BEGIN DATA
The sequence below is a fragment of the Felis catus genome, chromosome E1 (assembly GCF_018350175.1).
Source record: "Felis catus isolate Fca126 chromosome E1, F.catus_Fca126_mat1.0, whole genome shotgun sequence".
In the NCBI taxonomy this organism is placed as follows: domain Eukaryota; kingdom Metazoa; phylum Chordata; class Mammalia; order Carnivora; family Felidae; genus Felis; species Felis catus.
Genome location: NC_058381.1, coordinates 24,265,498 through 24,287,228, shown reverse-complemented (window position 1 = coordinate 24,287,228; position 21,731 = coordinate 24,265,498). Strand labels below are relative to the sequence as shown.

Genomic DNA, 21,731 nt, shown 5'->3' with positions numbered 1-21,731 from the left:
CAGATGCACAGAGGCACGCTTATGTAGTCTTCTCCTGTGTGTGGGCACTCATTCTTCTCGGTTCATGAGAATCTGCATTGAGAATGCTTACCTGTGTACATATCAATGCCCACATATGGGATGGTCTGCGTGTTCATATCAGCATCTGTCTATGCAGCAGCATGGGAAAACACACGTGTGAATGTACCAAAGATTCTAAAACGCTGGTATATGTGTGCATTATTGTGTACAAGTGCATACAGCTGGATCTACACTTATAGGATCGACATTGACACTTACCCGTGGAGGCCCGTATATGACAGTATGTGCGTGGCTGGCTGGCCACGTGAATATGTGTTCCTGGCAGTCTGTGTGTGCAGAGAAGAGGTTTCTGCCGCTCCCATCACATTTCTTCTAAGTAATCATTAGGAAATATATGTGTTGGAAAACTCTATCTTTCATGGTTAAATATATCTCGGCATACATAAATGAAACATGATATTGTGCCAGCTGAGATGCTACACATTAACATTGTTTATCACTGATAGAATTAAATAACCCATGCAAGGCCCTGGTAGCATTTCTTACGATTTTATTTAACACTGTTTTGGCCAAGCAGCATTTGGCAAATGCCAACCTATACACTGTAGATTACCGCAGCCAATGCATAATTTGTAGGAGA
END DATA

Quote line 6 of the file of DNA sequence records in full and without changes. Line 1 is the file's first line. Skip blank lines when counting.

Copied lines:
CAGATGCACAGAGGCACGCTTATGTAGTCTTCTCCTGTGTGTGGGCACTCATTCTTCTCGGTTCATGAGAATCTGCATTGAGAATGCTTACCTGTGTACATATCAATGCCCACATATGGGATGGTCTGCGTGTTCATATCAGCATCTGTCTATGCAGCAGCATGGGAAAACACACGTGTGAATGTACCAAAGATTCTAAAACGCTGGTATATGTGTGCATTATTGTGTACAAGTGCATACAGCTGGATCTACACTTATAGGATCGACATTGACACTTACCCGTGGAGGCCCGTATATGACAGTATGTGCGTGGCTGGCTGGCCACGTGAATATGTGTTCCTGGCAGTCTGTGTGTGCAGAGAAGAGGTTTCTGCCGCTCCCATCACATTTCTTCTAAGTAATCATTAGGAAATATATGTGTTGGAAAACTCTATCTTTCATGGTTAAATATATCTCGGCATACATAAATGAAACATGATATTGTGCCAGCTGAGATGCTACACATTAACATTGTTTATCACTGATAGAATTAAATAACCCATGCAAGGCCCTGGTAGCATTTCTTACGATTTTATTTAACACTGTTTTGGCCAAGCAGCATTTGGCAAATGCCAACCTATACACTGTAGATTACCGCAGCCAATGCATAATTTGTAGGAGA